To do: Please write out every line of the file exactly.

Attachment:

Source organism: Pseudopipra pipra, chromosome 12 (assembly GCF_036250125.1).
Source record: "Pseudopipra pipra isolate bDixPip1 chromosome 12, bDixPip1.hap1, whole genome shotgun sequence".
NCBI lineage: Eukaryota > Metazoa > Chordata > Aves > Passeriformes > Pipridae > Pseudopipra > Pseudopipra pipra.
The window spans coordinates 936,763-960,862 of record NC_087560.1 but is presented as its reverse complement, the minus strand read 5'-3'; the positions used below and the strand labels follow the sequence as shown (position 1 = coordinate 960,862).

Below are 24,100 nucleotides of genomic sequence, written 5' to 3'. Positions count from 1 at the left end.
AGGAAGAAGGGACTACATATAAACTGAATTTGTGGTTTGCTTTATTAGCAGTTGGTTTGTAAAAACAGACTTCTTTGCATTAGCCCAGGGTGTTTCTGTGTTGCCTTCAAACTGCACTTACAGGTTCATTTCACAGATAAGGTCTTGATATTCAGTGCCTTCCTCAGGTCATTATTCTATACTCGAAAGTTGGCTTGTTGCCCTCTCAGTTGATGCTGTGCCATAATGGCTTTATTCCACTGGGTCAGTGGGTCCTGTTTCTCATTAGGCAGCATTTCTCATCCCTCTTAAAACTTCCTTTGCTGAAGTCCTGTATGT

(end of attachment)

Source organism: Pseudopipra pipra, chromosome 12 (assembly GCF_036250125.1).
Source record: "Pseudopipra pipra isolate bDixPip1 chromosome 12, bDixPip1.hap1, whole genome shotgun sequence".
NCBI lineage: Eukaryota > Metazoa > Chordata > Aves > Passeriformes > Pipridae > Pseudopipra > Pseudopipra pipra.
The window spans coordinates 936,763-960,862 of record NC_087560.1 but is presented as its reverse complement, the minus strand read 5'-3'; the positions used below and the strand labels follow the sequence as shown (position 1 = coordinate 960,862).

Below are 24,100 nucleotides of genomic sequence, written 5' to 3'. Positions count from 1 at the left end.
AGGAAGAAGGGACTACATATAAACTGAATTTGTGGTTTGCTTTATTAGCAGTTGGTTTGTAAAAACAGACTTCTTTGCATTAGCCCAGGGTGTTTCTGTGTTGCCTTCAAACTGCACTTACAGGTTCATTTCACAGATAAGGTCTTGATATTCAGTGCCTTCCTCAGGTCATTATTCTATACTCGAAAGTTGGCTTGTTGCCCTCTCAGTTGATGCTGTGCCATAATGGCTTTATTCCACTGGGTCAGTGGGTCCTGTTTCTCATTAGGCAGCATTTCTCATCCCTCTTAAAACTTCCTTTGCTGAAGTCCTGTATGT